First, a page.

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My dad got to play on the field at Redfield one summer when he played for the American Legion team. But he also worked at the garage across the street from his house and during a particularly busy time of the summer he had to miss some games. "Dale," said the owner of the shop, "I'd let you play if you were any good, but we both know that isn't the case."

By then, my dad had other interests besides baseball. He'd known since he was 13 that he wanted to be an engineer, which would eventually mean leaving Redfield. Besides working on cars in high school, he also learned to fly, getting lessons from old Doc Perry, who ran the local airstrip when he wasn't fixing up patients. My dad worked there one summer and on one slow day, Doc turned to my dad and told him, "Dale, go ahead and take a plane and get up there."

My dad wanted to build airplanes. After getting his degree from South Dakota Tech, he got a job at North American Aviation in Los Angeles. He likes telling the story of driving to work for his first day and being nervous about navigating around the big city. Sure enough, he was in a right-hand turn lane -- something that didn't then exist in South Dakota -- and went straight instead of turning. He got a ticket.

He later got a job at Boeing and worked on the second-stage Saturn rocket for the Apollo space program. A few years ago, he was at Cape Canaveral in Florida with my sisters and their kids and got to show his grandchildren the rocket he had helped to build.

While I was growing up, he coached my sisters' softball teams or my basketball teams. He gave up flying but still worked on cars -- I can remember the maroon Corvair he fixed up, as shiny new as the day it had originally left the Chevrolet factory, winning a trophy at a car show for it. We went to Mariners games and stopped on the way to get a bag of peanuts, parked in the alley next to the train tracks and saw Gaylord Perry win his 300th game.

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Last December, my dad had surgery for thyroid cancer. He's doing well, especially after another recent procedure that has helped him talk above a whisper after the first surgery paralyzed a vocal chord. But all of it added more meaning to our latest trip to South Dakota.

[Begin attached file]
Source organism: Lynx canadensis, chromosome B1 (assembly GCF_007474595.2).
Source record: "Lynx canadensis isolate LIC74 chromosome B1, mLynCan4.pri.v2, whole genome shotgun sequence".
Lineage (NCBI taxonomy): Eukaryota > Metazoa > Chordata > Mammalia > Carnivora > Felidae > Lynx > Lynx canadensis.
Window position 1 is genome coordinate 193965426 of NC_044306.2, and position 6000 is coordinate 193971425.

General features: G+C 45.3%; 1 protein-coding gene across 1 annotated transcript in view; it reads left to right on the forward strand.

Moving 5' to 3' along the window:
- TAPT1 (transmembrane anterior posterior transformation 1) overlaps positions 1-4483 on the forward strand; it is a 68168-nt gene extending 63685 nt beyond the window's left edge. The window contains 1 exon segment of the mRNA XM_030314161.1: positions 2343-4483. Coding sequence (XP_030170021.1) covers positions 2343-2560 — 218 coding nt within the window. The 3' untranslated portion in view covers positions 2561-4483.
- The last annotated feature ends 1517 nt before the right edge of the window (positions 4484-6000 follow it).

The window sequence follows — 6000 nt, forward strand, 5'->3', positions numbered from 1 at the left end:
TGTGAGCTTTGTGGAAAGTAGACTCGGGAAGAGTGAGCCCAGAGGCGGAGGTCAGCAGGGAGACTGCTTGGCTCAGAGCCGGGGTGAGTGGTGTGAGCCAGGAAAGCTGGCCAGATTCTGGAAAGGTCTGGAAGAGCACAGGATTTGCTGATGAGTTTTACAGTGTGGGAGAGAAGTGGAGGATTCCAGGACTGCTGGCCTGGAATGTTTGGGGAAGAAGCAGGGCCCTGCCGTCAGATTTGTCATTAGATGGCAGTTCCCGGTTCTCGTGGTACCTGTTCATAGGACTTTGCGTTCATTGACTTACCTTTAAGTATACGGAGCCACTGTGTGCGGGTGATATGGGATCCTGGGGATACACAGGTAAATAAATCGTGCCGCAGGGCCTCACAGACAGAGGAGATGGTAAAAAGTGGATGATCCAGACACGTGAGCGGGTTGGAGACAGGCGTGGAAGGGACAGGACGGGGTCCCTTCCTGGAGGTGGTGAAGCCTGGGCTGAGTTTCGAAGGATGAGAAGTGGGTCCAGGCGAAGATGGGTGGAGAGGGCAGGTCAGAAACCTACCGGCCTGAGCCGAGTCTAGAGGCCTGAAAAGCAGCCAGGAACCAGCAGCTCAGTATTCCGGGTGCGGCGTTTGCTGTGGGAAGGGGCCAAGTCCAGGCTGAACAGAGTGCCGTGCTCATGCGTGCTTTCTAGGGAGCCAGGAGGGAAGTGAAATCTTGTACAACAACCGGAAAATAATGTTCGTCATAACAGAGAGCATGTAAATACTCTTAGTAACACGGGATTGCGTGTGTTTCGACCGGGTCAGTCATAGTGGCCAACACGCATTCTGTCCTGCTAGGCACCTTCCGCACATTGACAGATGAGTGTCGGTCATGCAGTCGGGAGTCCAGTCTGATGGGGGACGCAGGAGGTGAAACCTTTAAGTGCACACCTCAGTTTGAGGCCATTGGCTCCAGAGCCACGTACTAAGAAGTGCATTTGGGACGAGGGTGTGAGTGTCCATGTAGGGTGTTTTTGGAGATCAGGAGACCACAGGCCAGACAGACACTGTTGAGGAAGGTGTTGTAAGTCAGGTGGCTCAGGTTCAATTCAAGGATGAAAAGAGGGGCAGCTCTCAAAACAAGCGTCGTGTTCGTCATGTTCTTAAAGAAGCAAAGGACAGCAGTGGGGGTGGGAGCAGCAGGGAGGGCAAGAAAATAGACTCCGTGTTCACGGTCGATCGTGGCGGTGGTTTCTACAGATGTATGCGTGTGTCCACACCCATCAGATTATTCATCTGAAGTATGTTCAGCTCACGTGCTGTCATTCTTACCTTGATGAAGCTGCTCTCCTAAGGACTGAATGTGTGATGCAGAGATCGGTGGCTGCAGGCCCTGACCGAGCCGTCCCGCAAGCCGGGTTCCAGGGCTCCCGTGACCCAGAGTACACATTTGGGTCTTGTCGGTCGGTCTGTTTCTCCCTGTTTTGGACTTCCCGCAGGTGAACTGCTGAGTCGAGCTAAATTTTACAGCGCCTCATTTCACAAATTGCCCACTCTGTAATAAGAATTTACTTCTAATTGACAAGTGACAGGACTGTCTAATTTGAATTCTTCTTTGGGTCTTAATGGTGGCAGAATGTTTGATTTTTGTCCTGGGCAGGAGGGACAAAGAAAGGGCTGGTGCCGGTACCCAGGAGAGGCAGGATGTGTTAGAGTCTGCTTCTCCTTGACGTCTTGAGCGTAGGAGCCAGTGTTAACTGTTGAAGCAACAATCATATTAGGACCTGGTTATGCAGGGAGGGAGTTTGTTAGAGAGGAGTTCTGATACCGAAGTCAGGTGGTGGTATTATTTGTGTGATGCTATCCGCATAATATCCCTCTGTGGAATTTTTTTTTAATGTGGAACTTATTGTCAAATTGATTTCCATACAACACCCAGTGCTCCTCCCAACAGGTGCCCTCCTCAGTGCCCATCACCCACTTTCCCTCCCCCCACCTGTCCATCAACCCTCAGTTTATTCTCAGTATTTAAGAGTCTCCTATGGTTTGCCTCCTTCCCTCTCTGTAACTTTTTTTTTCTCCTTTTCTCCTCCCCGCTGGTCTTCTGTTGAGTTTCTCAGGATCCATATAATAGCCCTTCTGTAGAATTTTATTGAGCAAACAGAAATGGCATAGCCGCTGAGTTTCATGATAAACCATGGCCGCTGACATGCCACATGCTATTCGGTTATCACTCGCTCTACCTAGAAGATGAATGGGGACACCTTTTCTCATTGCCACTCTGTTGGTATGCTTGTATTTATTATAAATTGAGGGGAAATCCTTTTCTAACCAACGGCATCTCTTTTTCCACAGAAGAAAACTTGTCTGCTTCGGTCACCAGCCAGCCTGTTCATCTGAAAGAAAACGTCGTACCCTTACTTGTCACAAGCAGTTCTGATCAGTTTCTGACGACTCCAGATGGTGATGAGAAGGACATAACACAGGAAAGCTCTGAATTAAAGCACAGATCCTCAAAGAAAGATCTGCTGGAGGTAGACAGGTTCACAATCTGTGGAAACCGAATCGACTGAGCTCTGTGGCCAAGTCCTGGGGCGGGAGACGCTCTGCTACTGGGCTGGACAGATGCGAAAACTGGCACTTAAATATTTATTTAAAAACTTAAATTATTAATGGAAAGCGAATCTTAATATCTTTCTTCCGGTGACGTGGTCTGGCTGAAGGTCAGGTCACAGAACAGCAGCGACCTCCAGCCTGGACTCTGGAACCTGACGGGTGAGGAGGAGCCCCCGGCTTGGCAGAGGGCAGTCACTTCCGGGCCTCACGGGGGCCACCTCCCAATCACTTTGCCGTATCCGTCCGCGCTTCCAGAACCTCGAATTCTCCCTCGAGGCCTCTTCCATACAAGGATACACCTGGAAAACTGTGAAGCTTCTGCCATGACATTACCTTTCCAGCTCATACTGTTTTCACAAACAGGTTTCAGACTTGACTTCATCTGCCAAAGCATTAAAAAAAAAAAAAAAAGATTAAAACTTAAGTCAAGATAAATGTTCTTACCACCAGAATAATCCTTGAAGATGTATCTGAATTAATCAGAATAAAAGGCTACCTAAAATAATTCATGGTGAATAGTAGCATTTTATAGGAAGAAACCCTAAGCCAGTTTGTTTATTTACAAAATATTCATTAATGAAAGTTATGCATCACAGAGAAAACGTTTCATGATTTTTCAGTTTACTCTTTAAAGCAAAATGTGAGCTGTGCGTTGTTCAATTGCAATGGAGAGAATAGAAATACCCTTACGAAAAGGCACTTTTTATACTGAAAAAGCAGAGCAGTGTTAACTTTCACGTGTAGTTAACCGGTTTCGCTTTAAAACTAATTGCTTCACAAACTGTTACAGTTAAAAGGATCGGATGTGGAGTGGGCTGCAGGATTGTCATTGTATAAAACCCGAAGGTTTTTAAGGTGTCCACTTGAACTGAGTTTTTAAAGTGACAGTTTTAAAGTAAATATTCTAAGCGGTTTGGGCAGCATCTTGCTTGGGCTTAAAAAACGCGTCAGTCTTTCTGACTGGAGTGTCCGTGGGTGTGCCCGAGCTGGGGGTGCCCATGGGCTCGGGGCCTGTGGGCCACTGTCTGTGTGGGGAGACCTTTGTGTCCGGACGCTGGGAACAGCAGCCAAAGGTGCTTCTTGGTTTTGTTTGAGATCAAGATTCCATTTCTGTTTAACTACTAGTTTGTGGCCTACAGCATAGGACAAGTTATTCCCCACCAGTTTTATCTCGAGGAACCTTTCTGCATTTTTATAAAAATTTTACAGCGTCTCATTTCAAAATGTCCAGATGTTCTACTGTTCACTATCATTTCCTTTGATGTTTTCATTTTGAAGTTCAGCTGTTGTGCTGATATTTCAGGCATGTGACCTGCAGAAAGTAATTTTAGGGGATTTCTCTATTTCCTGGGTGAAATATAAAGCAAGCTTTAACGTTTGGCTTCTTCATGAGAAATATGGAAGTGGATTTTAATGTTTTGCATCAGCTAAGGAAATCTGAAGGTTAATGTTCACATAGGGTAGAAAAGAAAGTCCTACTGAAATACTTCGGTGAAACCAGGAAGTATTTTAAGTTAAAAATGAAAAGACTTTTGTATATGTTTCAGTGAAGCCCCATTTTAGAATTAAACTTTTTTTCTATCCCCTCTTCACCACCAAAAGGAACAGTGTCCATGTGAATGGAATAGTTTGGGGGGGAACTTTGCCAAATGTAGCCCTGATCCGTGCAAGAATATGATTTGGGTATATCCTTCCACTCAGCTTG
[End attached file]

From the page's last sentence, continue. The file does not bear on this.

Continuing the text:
It was my parents' 50th wedding anniversary earlier this month and they wanted to make one last trip to celebrate (my mom is from Rapid City). Before meeting up with my sisters and their families and other relatives in the Black Hills, my wife and I flew out a few days early to meet my parents and drive across the state to Redfield. There, we met up with my dad's sister, who lives in Rapid, and his brother, who drove over from Illinois with his wife and son.

We had dinner at Terry's Bar, still there after all these years, steak dinner and salad bar for $9.95. We ran into two old high school classmates of my dad's, which is what happens in small towns. The garage across the street from the house my dad grew up in was still there, now called Schroeder's Motors. The little warehouse my grandfather built to store the beer when he owned the Pabst Blue Ribbon distributorship was still there as well.

But the J.C. Penney downtown had long since closed, the name still etched in the bricks in front of the store. My dad's old house was in need of a paint job and the garden was gone. There were two sheds back there, surrounded by a lot of junk and other stuff and I think that made my dad a little sad. Like a lot of small towns, Redfield is struggling; the average income of $23,000 is barely half of the South Dakota average.

We drove out to the baseball field. The light standards, looking like they were from the 1950s, stood high above the field. The grandstands were no longer there but there was a newly constructed wooden platform along the third-base line to sit down your lawn chair. Maybe they don't draw crowds of 2,500 any longer, but a woman at the coffee shop said two amateur teams and the American Legion team still play there.

The field? The field was beautiful, exactly as I remembered it, with thick, dark green grass.

I walked out to the pitcher's mound and I could hear my dad and his brother talking about Ed Carter and Kenny Phillips and Barney Clemens. And I could smell the popcorn, and see the people of Redfield and a young kid selling them bags of peanuts.